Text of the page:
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Porcelain and the Material Culture of the Mongol-Yuan Court

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Abstract This paper offers a re-evaluation of the significance of porcelain during the Yuan dynasty by analyzing a type of ceramics known as luanbai or shufu wares. These matt white porcelains, sometimes inscribed with the characters shu and fu, have generally been seen as official wares, manufactured on the orders of the highest echelons of the Yuan central government and classified as high-quality luxury wares associated with the imperial court. This paper proposes that this conventional interpretation is misleading. Instead of understanding luanbai wares as part of the narrative of ceramics manufacture and the history of porcelain, I explore their relevance by situating them in the context of Yuan-dynasty material culture more broadly, court-sponsored craft manufactures, and the practice of inscribing objects. This approach reveals a different story, highlighting the absence of court control over ceramic production, the ensuing freedom to experiment locally with new ceramic production methods, and the significance of the demands of consumers in territories outside Yuan China.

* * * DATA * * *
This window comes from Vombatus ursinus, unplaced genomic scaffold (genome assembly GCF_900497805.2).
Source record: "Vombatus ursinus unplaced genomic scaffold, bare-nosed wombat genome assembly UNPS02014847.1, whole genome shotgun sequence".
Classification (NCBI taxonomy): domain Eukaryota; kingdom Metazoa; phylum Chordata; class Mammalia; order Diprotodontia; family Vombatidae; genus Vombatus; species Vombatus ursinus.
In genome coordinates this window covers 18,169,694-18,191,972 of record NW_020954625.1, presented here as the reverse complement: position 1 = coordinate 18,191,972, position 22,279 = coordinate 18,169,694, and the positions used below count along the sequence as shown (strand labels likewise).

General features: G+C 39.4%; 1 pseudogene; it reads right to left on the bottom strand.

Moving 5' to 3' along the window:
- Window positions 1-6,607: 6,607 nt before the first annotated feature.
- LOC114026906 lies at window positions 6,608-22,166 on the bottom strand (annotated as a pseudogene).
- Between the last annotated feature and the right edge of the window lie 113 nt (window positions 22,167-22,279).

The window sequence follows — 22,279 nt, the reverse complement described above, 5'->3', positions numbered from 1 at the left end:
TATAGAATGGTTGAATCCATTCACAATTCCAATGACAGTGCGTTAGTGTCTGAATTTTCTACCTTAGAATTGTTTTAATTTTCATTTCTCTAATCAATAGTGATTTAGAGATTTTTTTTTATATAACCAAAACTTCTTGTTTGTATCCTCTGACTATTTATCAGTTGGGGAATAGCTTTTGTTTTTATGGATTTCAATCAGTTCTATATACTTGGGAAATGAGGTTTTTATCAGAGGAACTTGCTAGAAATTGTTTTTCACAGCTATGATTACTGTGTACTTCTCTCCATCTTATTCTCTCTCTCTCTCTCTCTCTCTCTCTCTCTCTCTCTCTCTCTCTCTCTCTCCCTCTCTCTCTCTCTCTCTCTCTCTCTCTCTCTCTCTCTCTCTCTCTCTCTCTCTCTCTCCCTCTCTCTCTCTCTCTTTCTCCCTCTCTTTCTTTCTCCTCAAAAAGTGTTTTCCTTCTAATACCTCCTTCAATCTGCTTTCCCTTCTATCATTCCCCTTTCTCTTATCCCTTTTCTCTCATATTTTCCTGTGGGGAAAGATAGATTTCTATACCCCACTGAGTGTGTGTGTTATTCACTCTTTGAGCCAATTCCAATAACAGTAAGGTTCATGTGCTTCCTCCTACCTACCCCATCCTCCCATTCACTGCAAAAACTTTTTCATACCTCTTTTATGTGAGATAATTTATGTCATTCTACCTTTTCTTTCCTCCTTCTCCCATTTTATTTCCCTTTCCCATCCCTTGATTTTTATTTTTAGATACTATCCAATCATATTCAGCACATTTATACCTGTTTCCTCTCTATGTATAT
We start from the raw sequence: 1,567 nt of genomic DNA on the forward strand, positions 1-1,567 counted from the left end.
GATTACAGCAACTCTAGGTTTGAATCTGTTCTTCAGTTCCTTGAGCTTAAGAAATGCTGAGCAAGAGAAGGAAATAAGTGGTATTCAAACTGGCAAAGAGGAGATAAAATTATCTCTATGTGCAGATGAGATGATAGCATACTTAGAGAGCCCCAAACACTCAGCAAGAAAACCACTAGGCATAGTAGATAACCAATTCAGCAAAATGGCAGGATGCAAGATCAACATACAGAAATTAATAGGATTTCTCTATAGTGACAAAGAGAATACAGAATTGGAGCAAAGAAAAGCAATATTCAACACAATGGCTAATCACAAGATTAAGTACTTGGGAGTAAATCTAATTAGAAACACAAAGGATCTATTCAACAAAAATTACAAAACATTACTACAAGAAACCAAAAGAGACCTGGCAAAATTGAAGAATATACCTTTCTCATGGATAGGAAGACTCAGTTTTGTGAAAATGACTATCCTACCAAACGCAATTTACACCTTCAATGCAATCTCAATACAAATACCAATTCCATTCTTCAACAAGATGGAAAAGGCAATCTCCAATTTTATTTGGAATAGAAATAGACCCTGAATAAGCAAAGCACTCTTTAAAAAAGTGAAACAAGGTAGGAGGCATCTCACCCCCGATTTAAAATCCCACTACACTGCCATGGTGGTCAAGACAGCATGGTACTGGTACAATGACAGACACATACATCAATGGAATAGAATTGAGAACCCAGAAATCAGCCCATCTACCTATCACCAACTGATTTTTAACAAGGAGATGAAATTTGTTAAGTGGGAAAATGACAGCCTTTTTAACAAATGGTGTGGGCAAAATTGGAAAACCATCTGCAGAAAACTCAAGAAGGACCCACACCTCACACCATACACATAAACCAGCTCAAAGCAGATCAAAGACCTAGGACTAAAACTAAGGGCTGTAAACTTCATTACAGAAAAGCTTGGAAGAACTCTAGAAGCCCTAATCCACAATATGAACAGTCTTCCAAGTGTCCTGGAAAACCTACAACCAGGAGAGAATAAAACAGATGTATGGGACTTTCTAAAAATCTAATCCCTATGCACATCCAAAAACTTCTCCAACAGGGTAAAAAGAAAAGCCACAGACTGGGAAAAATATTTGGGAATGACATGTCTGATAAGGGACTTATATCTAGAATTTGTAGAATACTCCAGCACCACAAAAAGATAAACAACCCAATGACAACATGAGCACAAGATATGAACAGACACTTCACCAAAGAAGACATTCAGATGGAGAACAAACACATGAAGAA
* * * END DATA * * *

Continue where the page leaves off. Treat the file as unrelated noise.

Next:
Affiliations: 1: University of Warwick


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